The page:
RFI

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RD-Sam

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I don't know that I trust that guy too much, his math skills are aweful! :lol2:
 

ANAZAZI

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Now this is interesting stuff, because we hear a lot of peoples opinions on the subject, but no hard facts to back it. And this is at least a first try to take it seriously and try to test it instead of just guessing. And thanks for showing us, as at least I would never have found it otherwise.
 
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alacattleman

alacattleman

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ANAZAZI":8hu5mowq said:
Now this is interesting stuff, because we hear a lot of peoples opinions on the subject, but no hard facts to back it. And this is at least a first try to take it seriously and try to test it instead of just guessing. And thanks for showing us, as at least I would never have found it otherwise.
that's why i bumped it, back up.
 

smnherf

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I had hoped to see more interest in this topic too, but it is pretty new to most people.

I have had a couple years worth of RFI testing on my bull crop and I would have to agree with RSL. Selecting for RFI isn't any different than single trait selecting for any trait.

This past year, a group of us put together about 100 Hereford and Angus bulls and fed a high roughage ration desinged to gain about 2.75lbs per day. Mostly was haylage, corn, straw and supplement pellets.

The 2nd high gaining bull of mine gained 3.91 lbs per day but he ate 36.65 lbs of feed per day to do it and ranked near the bottom on RFI. Another bull of mine ate 21.96 lbs per day but still gained 3.27 lbs per day to rank right at the top for RFI. Another bull ate 35 lbs per day but only gained 2.77 lbs per day. Some of the poorest gaining bulls ranked fairly high for RFI, but many of the top gaining bulls ranked toward the bottom half.

Its appearing to me that picking these super high gaining bulls out of the bull tests may actually be picking just a bunch of big pigs that eat a lot.It sure looks like with proper selection reducing feed costs by 25% with no change in performance is possible.

Brian
 

smnherf

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northtexas":66w8xvnl said:
>>Its appearing to me that picking these super high gaining bulls out of the bull tests may actually be picking just a bunch of big pigs that eat a lot.It sure looks like with proper selection reducing feed costs by 25% with no change in performance is possible.<<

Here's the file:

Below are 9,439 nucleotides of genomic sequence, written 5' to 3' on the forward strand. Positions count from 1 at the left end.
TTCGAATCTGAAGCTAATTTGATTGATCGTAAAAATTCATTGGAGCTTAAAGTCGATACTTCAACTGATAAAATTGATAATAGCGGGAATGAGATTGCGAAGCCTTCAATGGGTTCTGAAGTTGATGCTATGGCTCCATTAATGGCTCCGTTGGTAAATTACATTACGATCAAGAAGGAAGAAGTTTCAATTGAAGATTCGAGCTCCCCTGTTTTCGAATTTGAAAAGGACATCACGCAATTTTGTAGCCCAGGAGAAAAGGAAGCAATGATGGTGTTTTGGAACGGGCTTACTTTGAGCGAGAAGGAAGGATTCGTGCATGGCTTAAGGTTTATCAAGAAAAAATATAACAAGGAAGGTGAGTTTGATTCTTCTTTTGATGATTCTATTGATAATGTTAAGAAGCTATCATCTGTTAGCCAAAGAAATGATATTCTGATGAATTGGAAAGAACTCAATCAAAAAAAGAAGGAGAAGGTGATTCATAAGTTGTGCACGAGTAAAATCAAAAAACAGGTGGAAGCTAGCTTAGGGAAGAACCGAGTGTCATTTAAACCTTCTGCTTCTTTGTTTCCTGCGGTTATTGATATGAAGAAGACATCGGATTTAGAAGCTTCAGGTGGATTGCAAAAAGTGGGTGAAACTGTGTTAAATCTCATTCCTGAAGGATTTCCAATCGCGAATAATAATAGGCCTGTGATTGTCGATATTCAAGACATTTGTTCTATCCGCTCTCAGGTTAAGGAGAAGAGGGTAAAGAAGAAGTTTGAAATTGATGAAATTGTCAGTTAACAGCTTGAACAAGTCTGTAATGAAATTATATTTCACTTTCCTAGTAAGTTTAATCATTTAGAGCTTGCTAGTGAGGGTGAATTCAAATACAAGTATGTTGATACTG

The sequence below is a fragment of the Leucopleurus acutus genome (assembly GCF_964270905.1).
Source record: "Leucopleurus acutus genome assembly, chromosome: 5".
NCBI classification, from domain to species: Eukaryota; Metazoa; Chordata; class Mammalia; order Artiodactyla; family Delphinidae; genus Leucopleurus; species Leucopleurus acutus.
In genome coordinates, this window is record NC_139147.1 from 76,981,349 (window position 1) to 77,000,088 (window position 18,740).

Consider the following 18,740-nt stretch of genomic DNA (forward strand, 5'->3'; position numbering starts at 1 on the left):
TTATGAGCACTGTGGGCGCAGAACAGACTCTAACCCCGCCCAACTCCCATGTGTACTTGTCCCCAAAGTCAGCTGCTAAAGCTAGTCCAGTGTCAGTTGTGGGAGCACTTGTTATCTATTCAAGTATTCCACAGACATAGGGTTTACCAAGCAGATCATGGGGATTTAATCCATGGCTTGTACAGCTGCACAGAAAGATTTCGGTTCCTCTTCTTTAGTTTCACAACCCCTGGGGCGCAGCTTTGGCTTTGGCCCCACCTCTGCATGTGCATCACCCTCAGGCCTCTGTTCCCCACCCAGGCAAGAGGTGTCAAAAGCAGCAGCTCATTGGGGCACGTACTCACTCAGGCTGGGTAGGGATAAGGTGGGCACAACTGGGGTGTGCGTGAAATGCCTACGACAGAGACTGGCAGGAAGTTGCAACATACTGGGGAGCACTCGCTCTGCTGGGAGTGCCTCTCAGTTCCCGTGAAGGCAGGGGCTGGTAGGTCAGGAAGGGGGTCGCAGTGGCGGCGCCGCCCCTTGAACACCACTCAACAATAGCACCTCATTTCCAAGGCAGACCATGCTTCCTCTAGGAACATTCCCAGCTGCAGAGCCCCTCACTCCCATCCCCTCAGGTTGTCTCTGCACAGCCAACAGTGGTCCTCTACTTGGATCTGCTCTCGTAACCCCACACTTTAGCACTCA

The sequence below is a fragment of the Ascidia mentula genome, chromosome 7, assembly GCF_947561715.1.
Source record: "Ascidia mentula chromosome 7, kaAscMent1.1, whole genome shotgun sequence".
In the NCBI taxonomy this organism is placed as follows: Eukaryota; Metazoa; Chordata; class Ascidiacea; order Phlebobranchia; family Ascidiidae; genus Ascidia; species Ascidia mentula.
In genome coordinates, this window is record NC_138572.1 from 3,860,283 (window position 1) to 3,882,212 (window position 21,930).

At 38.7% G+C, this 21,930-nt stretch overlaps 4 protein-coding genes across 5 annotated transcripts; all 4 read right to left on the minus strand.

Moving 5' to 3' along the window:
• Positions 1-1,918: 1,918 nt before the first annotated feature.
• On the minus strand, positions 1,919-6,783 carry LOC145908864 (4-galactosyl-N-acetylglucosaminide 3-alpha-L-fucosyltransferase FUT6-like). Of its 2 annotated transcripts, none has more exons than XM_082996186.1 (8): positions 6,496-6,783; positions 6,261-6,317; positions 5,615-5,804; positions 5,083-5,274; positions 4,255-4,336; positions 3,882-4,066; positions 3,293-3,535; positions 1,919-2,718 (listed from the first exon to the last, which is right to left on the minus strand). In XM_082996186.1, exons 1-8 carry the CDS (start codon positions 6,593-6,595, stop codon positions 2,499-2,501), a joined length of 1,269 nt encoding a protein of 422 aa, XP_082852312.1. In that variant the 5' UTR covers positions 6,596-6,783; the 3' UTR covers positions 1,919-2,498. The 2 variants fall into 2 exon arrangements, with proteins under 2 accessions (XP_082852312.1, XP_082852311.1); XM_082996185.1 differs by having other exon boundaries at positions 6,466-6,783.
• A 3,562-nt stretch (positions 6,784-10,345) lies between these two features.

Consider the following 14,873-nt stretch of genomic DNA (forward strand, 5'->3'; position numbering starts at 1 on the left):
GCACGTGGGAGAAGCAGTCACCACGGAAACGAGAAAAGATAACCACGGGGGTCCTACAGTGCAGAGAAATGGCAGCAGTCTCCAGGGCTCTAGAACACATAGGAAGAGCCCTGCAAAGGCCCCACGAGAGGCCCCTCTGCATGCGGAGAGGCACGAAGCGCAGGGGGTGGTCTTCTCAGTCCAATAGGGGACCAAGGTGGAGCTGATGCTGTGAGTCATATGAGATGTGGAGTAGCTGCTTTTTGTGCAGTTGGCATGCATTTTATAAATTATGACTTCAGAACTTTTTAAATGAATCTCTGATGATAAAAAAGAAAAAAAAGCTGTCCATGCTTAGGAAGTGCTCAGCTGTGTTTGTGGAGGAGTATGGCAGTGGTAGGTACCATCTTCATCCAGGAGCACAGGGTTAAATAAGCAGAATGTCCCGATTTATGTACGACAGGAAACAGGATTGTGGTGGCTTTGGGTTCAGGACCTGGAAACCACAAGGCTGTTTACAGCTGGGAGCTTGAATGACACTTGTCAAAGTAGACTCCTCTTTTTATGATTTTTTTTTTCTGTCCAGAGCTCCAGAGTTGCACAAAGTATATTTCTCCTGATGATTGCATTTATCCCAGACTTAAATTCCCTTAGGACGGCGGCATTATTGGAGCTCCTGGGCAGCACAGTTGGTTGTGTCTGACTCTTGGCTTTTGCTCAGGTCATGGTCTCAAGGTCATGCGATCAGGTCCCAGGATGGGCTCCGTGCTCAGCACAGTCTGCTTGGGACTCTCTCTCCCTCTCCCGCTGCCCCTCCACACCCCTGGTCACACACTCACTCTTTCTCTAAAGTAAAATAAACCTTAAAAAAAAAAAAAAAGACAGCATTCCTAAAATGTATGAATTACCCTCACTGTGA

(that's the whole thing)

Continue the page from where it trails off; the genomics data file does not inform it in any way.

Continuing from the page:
In a perfect world this is great. But feeders get paid to FEED cattle. They want high gainers and they are actually making money on the feed so actually efficiency hurts the feeder.

When you retain ownership you pay the feeder yardage, feed (at a markup) and vet (meds and chute fees). You have to trust the feedyard will truthfully bill your pen for feed and not use some sort of yard average or alley average.

First of all if you don't trust the feedyard to bill you the accurate bill, I wouldn't be doing business with them. Second even if the feeder gets paid to feed cattle I will assure you that the owner of them would be glad to have his costs reduced. Besides no feedlot will stay in business if his customers can't make money feeding cattle.

I won't mention the reduced cost of maintaining the cowherd either.

Brian
 

creativecattle

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I am glad that this topic has gotten some discussion. It is always interesting to see how people will use these tools on their operations.

I wanted to let everyone know that there are two more videos that accompany the first one. We had to break it up because we could put that long of a video on YouTube. Below is part two and three
[youtube]yYXMb0DQYJk[/youtube]

[youtube]XsOQK7X4H5s[/youtube]
 

Busterz

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You tube is blocked on this computer, somebody want to give me a 10 cent version of what its about?
 

Busterz

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northtexas":31e5klsx said:
>>Its appearing to me that picking these super high gaining bulls out of the bull tests may actually be picking just a bunch of big pigs that eat a lot.It sure looks like with proper selection reducing feed costs by 25% with no change in performance is possible.<<

In a perfect world this is great. But feeders get paid to FEED cattle. They want high gainers and they are actually making money on the feed so actually efficiency hurts the feeder.

When you retain ownership you pay the feeder yardage, feed (at a markup) and vet (meds and chute fees). You have to trust the feedyard will truthfully bill your pen for feed and not use some sort of yard average or alley average.

Most feed yards own a large percentage of the cattle they are feeding, they want efficient cattle.

If a feed yard is resorting to milking their customers feed bills, they probably won't last long.
 

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